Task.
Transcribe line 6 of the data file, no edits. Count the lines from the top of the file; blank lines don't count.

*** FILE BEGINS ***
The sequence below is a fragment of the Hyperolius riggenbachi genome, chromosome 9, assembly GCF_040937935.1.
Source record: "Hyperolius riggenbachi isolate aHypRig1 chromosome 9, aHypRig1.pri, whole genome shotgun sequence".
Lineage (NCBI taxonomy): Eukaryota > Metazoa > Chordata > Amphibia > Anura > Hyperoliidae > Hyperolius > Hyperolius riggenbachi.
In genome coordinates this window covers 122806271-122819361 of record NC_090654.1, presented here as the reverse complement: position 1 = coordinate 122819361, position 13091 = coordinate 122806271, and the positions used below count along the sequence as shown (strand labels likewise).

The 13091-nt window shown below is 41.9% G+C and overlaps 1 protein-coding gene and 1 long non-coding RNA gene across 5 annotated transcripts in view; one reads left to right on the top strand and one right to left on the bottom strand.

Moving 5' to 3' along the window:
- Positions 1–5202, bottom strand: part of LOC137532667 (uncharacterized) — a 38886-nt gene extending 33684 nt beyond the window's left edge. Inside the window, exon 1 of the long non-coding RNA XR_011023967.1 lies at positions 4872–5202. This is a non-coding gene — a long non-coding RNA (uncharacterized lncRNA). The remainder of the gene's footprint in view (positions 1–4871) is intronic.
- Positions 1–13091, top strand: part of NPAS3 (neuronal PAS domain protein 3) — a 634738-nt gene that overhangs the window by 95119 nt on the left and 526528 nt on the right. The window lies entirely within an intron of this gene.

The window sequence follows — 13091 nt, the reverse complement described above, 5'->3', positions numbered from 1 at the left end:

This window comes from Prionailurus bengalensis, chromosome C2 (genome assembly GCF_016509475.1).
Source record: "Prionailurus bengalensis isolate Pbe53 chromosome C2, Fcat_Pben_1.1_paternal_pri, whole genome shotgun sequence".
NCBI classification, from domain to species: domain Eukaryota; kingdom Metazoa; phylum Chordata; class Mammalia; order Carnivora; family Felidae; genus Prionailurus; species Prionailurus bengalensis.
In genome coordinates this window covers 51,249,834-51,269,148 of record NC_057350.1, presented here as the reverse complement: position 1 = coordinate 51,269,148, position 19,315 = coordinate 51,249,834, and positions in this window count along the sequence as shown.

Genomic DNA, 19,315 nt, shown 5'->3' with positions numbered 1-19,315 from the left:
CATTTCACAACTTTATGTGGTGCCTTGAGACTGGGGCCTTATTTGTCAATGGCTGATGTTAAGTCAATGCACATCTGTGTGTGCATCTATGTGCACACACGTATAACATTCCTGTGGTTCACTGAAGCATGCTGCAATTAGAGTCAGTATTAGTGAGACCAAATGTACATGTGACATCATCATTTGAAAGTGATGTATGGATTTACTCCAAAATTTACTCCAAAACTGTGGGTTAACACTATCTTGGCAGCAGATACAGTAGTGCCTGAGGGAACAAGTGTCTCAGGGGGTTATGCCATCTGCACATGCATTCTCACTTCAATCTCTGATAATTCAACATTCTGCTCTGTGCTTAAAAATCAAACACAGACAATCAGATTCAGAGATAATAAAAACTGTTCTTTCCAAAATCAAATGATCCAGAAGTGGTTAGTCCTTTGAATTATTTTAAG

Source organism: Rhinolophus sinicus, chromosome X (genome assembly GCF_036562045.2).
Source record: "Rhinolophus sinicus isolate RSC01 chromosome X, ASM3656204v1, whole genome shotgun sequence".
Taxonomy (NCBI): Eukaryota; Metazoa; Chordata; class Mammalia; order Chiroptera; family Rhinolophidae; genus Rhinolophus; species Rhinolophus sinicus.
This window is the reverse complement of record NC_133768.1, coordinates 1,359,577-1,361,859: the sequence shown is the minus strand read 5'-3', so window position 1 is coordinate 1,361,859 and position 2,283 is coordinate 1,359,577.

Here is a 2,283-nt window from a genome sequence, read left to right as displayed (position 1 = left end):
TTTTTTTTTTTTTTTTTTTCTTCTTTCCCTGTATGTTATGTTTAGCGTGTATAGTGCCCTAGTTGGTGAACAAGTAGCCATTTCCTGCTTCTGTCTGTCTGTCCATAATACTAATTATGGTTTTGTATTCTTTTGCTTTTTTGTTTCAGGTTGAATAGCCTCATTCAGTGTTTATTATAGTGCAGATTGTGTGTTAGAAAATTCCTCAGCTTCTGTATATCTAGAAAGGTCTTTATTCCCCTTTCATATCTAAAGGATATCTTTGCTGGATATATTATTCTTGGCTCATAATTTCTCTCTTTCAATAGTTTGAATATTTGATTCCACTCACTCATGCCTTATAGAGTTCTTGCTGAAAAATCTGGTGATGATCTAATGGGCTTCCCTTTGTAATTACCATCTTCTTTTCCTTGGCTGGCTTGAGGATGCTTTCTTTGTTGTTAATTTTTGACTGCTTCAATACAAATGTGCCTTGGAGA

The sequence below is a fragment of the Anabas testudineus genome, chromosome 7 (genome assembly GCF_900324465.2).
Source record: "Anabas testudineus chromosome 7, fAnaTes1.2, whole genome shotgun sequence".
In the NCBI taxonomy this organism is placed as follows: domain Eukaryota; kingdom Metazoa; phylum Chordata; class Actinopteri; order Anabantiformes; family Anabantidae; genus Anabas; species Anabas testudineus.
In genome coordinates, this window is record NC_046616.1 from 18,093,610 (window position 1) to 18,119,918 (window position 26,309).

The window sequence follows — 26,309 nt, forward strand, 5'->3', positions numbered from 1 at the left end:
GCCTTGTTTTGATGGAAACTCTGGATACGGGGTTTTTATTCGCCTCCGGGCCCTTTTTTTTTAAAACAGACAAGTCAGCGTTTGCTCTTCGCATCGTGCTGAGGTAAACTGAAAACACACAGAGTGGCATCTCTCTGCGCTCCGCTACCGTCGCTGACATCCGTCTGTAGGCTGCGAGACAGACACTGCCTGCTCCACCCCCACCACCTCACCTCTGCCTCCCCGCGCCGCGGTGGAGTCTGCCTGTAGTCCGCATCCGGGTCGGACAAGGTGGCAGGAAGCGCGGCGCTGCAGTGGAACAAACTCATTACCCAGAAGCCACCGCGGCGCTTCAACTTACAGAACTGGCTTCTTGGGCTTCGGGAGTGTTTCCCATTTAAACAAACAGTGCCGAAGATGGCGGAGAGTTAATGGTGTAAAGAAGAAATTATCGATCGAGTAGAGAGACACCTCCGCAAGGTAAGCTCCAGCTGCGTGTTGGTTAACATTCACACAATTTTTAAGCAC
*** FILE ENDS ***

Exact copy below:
Moving 5' to 3' along the window: